Recently I’ve been having some irregular sleep patterns. I’ll go to bed and fall asleep promptly, but then wake up only a few hours later, with heart pumping and mind racing. When that happens, it’s hard to fall back into the REM cycle quickly, and I’ll inevitably toss and turn for as much as an hour, fretting all the while that I’m losing out on sleep that I need and will never make up.
But last night I fell asleep as soon as my head hit the pillow, slept through the night without any nocturnal wakefulness, and arose feeling refreshed. When I went down to make the morning coffee the birds were chirping, I unloaded the dishwasher with a happy feeling, and the coffee tasted richer and better than ever.
There’s no doubt that sleep is therapeutic on multiple fronts. The National Institutes of Health reports that, physically, the changes in breathing, heart rate, and blood pressure that occur during a good night’s sleep help to promote cardiovascular health, and while you sleep hormones are released that repair cells and control your body’s use of energy. And although the physical aspects of sleep are significant, the mental aspects are even more important. Getting your 7 or 8 hours of sound sleep enhances mood, alertness, intellectual functioning, and reflexes, while chronic sleep deprivation can lead to depression and anxiety disorders.
Knowing all of this, why doesn’t the human brain always do what is necessary to allow everyone to get their share of shuteye? Unfortunately, things don’t don’t work that way, stresses and concerns at work and at home can interfere with the sleep cycle, and then the lack of sleep and the irritability it produces can have a compounding effect on those stresses and concerns.
That’s one of the reasons why getting a solid night of slumber time after a few night’s of anxious restlessness feels so good. You may not be making up for lost sleep, but it’s comforting to know that your mind and body are back to their normal cycles — at least, until the next round of stresses and concerns hit.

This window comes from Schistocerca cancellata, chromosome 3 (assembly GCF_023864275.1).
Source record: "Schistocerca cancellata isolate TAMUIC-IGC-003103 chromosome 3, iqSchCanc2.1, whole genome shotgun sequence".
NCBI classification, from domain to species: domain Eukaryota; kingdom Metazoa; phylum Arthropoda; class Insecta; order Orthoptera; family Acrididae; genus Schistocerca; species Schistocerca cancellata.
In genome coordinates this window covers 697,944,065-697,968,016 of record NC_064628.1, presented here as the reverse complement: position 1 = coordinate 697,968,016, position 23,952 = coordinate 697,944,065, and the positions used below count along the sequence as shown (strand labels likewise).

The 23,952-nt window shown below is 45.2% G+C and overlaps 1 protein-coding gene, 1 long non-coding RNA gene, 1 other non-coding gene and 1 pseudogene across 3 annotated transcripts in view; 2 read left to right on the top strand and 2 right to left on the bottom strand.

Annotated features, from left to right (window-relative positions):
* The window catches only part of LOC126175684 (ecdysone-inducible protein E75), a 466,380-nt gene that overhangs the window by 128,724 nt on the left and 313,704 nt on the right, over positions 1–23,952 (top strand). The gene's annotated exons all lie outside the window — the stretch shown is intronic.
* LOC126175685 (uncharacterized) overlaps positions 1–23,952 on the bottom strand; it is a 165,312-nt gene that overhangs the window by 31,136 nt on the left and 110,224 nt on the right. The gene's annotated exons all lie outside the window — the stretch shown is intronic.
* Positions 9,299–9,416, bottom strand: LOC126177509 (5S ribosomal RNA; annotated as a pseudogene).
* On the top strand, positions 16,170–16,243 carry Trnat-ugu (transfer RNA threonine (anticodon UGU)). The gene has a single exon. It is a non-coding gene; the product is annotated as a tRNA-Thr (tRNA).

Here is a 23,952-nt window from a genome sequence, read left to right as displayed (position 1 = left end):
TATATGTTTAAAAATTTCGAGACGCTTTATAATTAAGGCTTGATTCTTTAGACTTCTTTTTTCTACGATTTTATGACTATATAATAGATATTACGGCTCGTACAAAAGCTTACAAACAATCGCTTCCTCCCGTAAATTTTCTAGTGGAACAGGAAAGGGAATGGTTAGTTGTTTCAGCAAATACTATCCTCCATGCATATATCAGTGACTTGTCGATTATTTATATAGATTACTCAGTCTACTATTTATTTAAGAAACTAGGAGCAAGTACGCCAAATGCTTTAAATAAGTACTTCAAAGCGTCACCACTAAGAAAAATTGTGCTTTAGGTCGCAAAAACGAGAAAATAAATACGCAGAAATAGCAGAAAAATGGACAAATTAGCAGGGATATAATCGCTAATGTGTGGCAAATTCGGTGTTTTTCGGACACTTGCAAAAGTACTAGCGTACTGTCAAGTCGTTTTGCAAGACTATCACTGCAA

Recently I went for my morning walk on a blustery, rainy day. As I was walking along, struggling with my umbrella in the gusts and grumbling about the cold, crummy weather, I saw a raincoat-clad woman with a dog. The woman also looked peevish about the rain and wind.
The dog, however, was undisturbed. It clearly recognized that, as a four-legged creature without clothes, rain slickers, or opposable thumbs capable of gripping an umbrella handle who was subject to the walking schedule and whims of its human companion, there really wasn’t much it could do about being out in the rain and the wind at that moment. It obviously needed to get out, walk, and answer the call of nature. And so, it just went about its business, as usual, without concern about the fact that it was getting soaked.
I was struck by the dog’s placid expression and its contrast with the stormy looks on my face and the face of the dog’s owner. There were no snarls or bared teeth — by the dog, at least. The dog, who was powerless to do anything about its situation, was imperturbable, while the humans who had total control were letting the bad weather bother them.
It was a very zen-like moment, and it made me realize that, in the right situations, there is value in following the dog’s example: don’t worry about what you can’t change, accept your circumstances, go about your business, and when you get back to that safe, dry, warm place . . . shake it all off.
On Thursday, drivers on U.S. Route 31 in Grand Haven, Michigan confronted one of those moral dilemmas that ethicists love to discuss. A fellow driver somehow forgot that he left a cash box containing $30,000 on the bumper of his car. As he drove on the highway, the box fell off the bumper and opened on impact with the pavement, and the thousands of dollars in cash spilled onto the road and into the air.
And thus, the ethical thought experiment met reality: if you were driving one of the following cars and saw the money on the road — where you were out in the open, surrounded by total strangers, where no cameras would see your conduct and no criminal consequences were likely to attach to what you did next — what would you do?